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     This captures quite a bit of the process in a snapshot. You can see the three mowers working in tandem in the fairway. They make one pass up and one pass back to keep turning to an absolute minimum. You can also see the hand-mowing on the approach and on the fringe. Then hand-watering takes place green-side and in the bunkers, but not on the green itself. To maintain green speeds, the greens to unwatered, spritzed at most, during the tournament.

One each hole, you’ve got about seven pieces of equipment and at least 12 workers working in unison.

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After the round, the bunkers are graded smooth in preparation for them to be hand-raked the next morning. Seemingly little things like bunker contours matter to players. The bunkers are raked to have the grain going toward the hole, which making it more conducive for an approach shot.

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     This shows the fairways making their return pass and, in the distance, you can see the roller working behind them.

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       This is the half-and-half look the mowers achieve. As you can see, the effect is created by simply mowing in two different directions. While pleasing in person, the look is largely done for TV, Cushing says.

“We never forget that the blimp is watching us,” he says. “That’s also why our lines have to be perfectly straight.”

The final phase of the transformation, which I neglected to get a photo of, is the volunteer crew that follows the machinery. They’re repairing the divots, which seemingly dot the fairway every two feet or less where approach shots are commonly taken.

If there’s an imperfect divot, the loose turf has to be removed and the divot filled with a seed/sand mixture. It won’t heal overnight, but it at least re-starts the process, Cushing says.

Image    And then the crew moves to the next hole and the process starts all over again until both courses – the North and South – are completed.

The one time-saver, at least on Thursday and Friday, is that hole locations don’t have to be re-cut. The pins and cups simply have to be removed and then replaced. Golfers who played the North Thursday play the South Friday and vice versa.

“They want the golfers to get the exact same golf course the other players had,” Cushing says. “It doesn’t save us a ton of time, but it is one less thing.”

I just wanted to say thanks again to Paul for sharing his time and his photos. I hope readers enjoyed this inside look at the process and gained a little appreciation for what it takes to make a championship golf course really sparkle.

Pro-Spective: No. 7 on the North Course

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Excuse the golfer on the right, who walked into my shot. This is the uphill, dog-leg right No. 7 on the North Course. It follows the dramatic downhill par-3 and is the last of the ocean holes on the North Course.

      While the pros largely can be much more aggressive on the North than the South – look at Thursday’s scoring split – Scott Bentley, our resident pro, says this is one hole the pros still have to respect.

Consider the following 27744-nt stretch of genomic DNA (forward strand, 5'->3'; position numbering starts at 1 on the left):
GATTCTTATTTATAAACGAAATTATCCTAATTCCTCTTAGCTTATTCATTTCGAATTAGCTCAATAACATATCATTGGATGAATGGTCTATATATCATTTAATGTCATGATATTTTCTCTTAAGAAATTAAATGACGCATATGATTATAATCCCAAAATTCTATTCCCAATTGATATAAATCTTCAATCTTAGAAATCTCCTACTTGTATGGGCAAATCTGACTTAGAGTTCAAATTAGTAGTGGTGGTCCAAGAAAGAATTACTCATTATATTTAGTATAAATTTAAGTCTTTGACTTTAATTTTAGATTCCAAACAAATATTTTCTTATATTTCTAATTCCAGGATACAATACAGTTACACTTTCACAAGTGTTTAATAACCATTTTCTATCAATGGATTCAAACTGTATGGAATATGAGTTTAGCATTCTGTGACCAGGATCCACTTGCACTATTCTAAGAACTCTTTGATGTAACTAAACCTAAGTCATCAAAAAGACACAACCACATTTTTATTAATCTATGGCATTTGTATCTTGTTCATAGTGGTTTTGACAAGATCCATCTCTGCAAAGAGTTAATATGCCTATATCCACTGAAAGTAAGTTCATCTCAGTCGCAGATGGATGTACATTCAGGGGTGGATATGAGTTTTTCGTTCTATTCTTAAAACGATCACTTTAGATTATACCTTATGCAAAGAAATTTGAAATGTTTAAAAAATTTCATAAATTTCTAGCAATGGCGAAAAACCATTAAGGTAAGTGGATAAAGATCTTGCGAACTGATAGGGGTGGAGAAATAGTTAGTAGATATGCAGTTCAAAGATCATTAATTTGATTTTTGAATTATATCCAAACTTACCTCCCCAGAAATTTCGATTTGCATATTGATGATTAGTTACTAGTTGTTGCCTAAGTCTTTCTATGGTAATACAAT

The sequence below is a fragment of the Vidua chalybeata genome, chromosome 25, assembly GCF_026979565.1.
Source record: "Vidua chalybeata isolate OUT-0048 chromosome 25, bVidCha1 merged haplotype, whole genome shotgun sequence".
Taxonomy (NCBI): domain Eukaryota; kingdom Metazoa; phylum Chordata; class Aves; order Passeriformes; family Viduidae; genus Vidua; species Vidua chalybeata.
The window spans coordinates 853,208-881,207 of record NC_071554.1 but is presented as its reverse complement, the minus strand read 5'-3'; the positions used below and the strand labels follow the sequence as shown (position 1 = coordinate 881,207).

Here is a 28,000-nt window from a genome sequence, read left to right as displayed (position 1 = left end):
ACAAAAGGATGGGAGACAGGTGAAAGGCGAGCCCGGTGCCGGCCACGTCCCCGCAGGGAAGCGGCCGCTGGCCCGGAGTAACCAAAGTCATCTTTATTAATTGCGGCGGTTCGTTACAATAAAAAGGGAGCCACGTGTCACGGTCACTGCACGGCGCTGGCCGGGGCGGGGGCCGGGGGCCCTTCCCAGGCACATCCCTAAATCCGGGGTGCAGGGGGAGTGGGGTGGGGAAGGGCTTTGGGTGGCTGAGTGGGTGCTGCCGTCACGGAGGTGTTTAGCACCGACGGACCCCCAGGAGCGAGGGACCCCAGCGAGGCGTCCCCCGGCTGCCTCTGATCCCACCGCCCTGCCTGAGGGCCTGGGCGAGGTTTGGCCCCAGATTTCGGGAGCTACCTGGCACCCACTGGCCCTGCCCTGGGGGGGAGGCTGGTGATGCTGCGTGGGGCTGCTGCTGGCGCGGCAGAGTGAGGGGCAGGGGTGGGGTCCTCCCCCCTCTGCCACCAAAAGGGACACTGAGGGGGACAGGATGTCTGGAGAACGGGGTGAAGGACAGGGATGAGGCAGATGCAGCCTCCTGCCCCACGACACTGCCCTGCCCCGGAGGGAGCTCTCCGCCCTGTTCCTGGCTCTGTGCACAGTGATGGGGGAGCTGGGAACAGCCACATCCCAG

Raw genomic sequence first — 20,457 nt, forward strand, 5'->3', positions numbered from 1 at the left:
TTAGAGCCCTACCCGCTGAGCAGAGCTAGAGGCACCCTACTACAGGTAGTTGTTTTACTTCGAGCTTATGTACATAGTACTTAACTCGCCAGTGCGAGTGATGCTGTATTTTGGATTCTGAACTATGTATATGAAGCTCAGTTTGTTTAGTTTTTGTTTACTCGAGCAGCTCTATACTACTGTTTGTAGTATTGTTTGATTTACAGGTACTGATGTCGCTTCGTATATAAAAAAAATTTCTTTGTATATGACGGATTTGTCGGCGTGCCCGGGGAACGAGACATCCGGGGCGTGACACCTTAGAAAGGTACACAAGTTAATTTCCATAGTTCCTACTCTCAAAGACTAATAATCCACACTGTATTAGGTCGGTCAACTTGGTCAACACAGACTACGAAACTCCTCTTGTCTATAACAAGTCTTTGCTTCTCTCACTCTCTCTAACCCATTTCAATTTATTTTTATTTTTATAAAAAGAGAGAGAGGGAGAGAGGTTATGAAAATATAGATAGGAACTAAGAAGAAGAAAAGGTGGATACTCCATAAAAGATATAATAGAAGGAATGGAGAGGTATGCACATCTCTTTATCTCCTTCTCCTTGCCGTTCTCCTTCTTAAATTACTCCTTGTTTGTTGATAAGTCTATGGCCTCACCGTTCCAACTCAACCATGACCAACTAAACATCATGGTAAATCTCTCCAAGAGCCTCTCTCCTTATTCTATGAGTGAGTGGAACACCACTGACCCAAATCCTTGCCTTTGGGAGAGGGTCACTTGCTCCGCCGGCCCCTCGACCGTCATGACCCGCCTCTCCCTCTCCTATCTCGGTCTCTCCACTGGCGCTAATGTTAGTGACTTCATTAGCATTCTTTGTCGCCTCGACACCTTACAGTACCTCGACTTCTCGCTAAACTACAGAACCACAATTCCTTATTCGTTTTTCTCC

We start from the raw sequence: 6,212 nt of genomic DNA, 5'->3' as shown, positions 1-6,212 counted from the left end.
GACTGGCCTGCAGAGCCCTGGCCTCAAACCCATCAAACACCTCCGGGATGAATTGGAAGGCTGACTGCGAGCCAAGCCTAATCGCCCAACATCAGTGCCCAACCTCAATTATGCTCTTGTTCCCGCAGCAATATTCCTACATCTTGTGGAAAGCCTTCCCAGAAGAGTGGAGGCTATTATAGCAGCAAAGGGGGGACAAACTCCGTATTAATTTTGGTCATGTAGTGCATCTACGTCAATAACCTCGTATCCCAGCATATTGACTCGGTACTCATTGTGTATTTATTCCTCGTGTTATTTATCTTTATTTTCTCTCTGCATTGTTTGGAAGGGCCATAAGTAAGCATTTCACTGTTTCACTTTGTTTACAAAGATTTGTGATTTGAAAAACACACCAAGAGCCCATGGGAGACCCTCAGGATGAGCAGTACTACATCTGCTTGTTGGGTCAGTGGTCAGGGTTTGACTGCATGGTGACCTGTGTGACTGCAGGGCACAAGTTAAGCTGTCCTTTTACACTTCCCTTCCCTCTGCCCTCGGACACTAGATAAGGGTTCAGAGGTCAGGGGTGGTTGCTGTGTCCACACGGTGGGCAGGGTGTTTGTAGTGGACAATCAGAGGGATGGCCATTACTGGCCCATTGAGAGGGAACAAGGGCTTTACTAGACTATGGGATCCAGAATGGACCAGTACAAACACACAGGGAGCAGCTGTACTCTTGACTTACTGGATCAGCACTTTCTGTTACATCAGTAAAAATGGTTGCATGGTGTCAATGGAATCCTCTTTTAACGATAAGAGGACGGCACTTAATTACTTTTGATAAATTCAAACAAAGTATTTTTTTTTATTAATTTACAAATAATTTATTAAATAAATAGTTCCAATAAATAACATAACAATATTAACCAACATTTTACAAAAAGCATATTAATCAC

“It’s the tightest driving hole on the North. You’ll see a lot of 3-woods here,” he says. “You don’t want to get overaggressive here and bring in the trees on the right.”

      Playing at over 400 yards, a 3-wood off the tee still leaves a 7- or 8-iron approach, and Bentley says pros can’t afford to miss long.

     “You definitely don’t want to be over this green, because it will be sloping away from you.”

     It’ll be interesting to see today how many strokes the players who started on the South can make up on the North, including on No. 7.

FIO Course Conditions: Shades of the ’08 U.S. Open at Torrey?

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Editor’s Note: This is a follow up to the Southland Golf Magazine piece I did in January about the months of maintenance and preparation that go into preparing Torrey Pines to host the Farmers Insurance Open

A warm San Diego winter nearly devoid of rain has helped give Torrey Pines a golf course for the Farmers Insurance Open that is reminiscent of the PGA Tour’s major held there in 2008, says Paul Cushing, Torrey’s lead maintenance supervisor.

Cushing, the City San Diego’s Maintenance Manager for Golf Operations, described the course players were practicing on Tuesday, with thick rough and slick greens, as “U.S. Open-type conditions.”

“This is most definitely the closest the course has played to the 2008 U.S. Open for the Farmers,” Cushing says. “From a greens, rough and fairways standpoint, it’s very close.”

Cushing says course-friendly weather and diligent maintenance programs have resulted in a best-case scenario for course conditions.

“We have the ability to shape the golf course exactly like how we’d like it to play,” he says. “It’s going to be fast, firm and dry. It’s all the things you love to have to be able to present a tournament of this magnitude.”

Cushing says the ankle-deep rough has drawn compliments.

“Going around during practice rounds, everybody was talking about the rough. We’ve never had this quality of rough for the Farmers, especially on the South. It’s the best overseed we’ve ever had.”

Without a drop of rain in the forecast and high temperatures continuing throughout the tournament, Cushing says the Farmers is primed for one of its best years.

Besides the lush grass beneath their feet, Cushing hopes visitors will also notice the attention given to improving the look of Torrey on the horizon.

“We have really spent a lot of time the last two years cleaning up the canyon areas on the North and South to improve the viewing corridors. Some of the areas had really become overgrown,” he says.

“We wanted to improve the vistas and the views of the ocean, and I think people will really notice that.”

Cushing has graciously agreed to provide a daily course maintenance picture or two for socalgolfblog.com to give followers a unique look at the course and what goes into producing the Torrey Pines the world sees on TV. So you can you look forward to that.

JANUARY 2014 SOUTHLAND GOLF

Update: Arrowood recorded its first hole-in-one on Just One on Jan. 6, earning the winner $2,000.